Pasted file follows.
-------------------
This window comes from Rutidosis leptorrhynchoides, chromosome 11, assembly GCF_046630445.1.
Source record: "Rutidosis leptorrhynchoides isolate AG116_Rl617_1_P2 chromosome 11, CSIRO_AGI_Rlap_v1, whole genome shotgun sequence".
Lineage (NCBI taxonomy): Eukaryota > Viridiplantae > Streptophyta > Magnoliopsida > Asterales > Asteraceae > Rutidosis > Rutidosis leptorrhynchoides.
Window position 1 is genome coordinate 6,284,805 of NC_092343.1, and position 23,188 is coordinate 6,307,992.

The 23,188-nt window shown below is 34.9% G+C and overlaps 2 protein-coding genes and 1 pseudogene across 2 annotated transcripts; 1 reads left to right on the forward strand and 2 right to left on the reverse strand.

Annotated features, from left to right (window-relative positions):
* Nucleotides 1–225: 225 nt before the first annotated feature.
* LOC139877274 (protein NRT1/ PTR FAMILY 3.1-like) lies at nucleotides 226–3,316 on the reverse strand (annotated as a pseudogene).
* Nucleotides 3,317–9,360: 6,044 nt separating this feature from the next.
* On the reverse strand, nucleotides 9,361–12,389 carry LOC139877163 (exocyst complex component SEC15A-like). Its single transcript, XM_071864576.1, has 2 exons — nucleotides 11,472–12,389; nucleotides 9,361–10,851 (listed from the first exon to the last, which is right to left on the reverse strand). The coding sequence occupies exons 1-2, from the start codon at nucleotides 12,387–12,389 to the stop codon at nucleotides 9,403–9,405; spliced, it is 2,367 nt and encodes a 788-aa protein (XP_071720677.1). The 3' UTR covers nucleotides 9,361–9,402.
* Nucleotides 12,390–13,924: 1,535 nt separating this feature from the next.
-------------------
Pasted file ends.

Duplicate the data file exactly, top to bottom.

This window comes from Rutidosis leptorrhynchoides, chromosome 11, assembly GCF_046630445.1.
Source record: "Rutidosis leptorrhynchoides isolate AG116_Rl617_1_P2 chromosome 11, CSIRO_AGI_Rlap_v1, whole genome shotgun sequence".
Lineage (NCBI taxonomy): Eukaryota > Viridiplantae > Streptophyta > Magnoliopsida > Asterales > Asteraceae > Rutidosis > Rutidosis leptorrhynchoides.
Window position 1 is genome coordinate 6,284,805 of NC_092343.1, and position 23,188 is coordinate 6,307,992.

The 23,188-nt window shown below is 34.9% G+C and overlaps 2 protein-coding genes and 1 pseudogene across 2 annotated transcripts; 1 reads left to right on the forward strand and 2 right to left on the reverse strand.

Annotated features, from left to right (window-relative positions):
* Nucleotides 1–225: 225 nt before the first annotated feature.
* LOC139877274 (protein NRT1/ PTR FAMILY 3.1-like) lies at nucleotides 226–3,316 on the reverse strand (annotated as a pseudogene).
* Nucleotides 3,317–9,360: 6,044 nt separating this feature from the next.
* On the reverse strand, nucleotides 9,361–12,389 carry LOC139877163 (exocyst complex component SEC15A-like). Its single transcript, XM_071864576.1, has 2 exons — nucleotides 11,472–12,389; nucleotides 9,361–10,851 (listed from the first exon to the last, which is right to left on the reverse strand). The coding sequence occupies exons 1-2, from the start codon at nucleotides 12,387–12,389 to the stop codon at nucleotides 9,403–9,405; spliced, it is 2,367 nt and encodes a 788-aa protein (XP_071720677.1). The 3' UTR covers nucleotides 9,361–9,402.
* Nucleotides 12,390–13,924: 1,535 nt separating this feature from the next.